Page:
Fans jammed into the Hall all
afternoon long.
"From the Orr family to the organizing committee -- you've done an outstanding job," Bobby smiled, then introduced his family - sisters Pat and Penny and brothers Ron and Doug, their respective spouses and families. "Thank you for the sacrifices you had to make so I could chase my dream." He then thanked his father, Doug, for unconditional support through the years. "My Dad was my biggest supporter. He never put pressure on me."

Bobby then spoke of his Grandma Orr and his Mom, Arva. "I know they're watching," Orr said, pausing to bring his emotions under control. After a moment, the crowd clapped appreciatively at Bobby's deep affection for his mother and grandmother. "I know how thrilled they'd be."

Before introducing his beautiful wife Peggy, with whom he'll celebrate his thirtieth wedding anniversary this September, his oldest son Darren and Darren's fiancée Chelsea, Orr pronounced Friday, "…the most marvelous day of my life! I am so thrilled."

The whispers had surrounded the Stockey Centre all morning -- "I think the Stanley Cup is going to be here." At twelve noon, when the beautiful, silver icon was carefully removed from its travelling case, the Parry Sound crowd gasped, applauded and crowded the table upon which it was placed. "Line up to the left and you'll all get a chance to see the Stanley Cup and get your picture taken with it," insisted Cup Keeper Walt Neubrand, sporting the white gloves reverently worn wherever the Stanley Cup travels. The fans did as instructed, and for three hours, incredulous fans hugged the same Cup Bobby Orr cradled in 1970 and 1972. "This is magic!" stated one young lady. "I had no idea the Stanley Cup was going to be here!" Charles W. Stockey, namesake for the new building, ventured by and asked to be shown the engraved name of his favourite player, Charlie Conacher of the 1932 Maple Leafs. "Unreal," beamed Jon Green, one of the driving forces behind the Bobby Orr Hall of Fame.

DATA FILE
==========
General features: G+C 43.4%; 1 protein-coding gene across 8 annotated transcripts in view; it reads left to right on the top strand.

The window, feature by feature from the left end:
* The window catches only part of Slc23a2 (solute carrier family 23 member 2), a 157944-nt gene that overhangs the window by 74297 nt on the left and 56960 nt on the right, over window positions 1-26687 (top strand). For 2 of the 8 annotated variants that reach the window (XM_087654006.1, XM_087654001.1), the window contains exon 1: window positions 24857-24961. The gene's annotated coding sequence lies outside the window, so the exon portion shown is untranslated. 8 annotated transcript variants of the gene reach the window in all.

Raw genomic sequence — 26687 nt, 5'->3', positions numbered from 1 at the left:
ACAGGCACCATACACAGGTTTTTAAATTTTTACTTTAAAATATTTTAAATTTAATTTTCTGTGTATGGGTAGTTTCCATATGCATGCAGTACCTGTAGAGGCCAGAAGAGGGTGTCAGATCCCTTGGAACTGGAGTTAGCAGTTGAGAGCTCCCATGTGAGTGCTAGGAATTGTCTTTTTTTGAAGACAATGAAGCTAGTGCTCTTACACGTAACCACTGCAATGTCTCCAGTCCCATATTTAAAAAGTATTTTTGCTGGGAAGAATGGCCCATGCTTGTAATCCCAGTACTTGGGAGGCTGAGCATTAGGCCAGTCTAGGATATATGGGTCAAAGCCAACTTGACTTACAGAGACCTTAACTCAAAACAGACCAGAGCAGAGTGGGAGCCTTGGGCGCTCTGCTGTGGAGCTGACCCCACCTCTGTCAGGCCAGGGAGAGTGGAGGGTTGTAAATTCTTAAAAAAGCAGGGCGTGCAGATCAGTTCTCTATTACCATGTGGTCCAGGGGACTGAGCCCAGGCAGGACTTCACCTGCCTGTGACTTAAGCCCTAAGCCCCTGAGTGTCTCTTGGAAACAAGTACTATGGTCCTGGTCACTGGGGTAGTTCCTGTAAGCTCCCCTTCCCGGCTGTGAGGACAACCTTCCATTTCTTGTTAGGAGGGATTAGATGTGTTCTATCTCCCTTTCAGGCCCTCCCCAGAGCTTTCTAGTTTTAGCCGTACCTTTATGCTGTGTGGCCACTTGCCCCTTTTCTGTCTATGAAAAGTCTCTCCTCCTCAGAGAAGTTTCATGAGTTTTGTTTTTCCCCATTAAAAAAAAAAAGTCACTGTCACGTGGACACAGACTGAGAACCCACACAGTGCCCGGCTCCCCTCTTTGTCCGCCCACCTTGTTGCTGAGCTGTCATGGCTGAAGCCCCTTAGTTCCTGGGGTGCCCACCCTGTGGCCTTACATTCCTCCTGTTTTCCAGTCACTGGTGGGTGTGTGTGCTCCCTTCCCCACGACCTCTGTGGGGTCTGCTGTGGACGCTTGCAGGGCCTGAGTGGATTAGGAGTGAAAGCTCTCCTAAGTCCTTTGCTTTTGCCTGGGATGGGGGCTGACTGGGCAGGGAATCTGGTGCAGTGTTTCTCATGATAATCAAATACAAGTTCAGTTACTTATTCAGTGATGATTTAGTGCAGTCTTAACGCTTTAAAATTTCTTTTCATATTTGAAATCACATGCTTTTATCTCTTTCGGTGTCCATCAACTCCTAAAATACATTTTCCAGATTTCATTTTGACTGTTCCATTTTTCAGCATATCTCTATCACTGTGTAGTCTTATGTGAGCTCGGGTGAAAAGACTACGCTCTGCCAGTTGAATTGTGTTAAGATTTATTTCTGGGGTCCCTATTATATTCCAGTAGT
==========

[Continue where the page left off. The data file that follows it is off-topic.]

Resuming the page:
The Stanley Cup was generously made available to the Bobby Orr Hall of Fame by the New Jersey Devils. After spending Thursday with John Madden in Connecticut, the trophy made its way to Toronto early Friday morning, then was driven the two and a half hours north to Parry Sound in time to honour one of the greatest players ever to have played the game. It was a magnanimous gesture by the Devils in recognition of Bobby Orr's magnificent contributions to the game of hockey.

On Wednesday, return to the Stanley Cup Journal and discover how John Madden celebrated on his day with the Stanley Cup.

Kevin Shea is a Toronto-based hockey historian and journalist.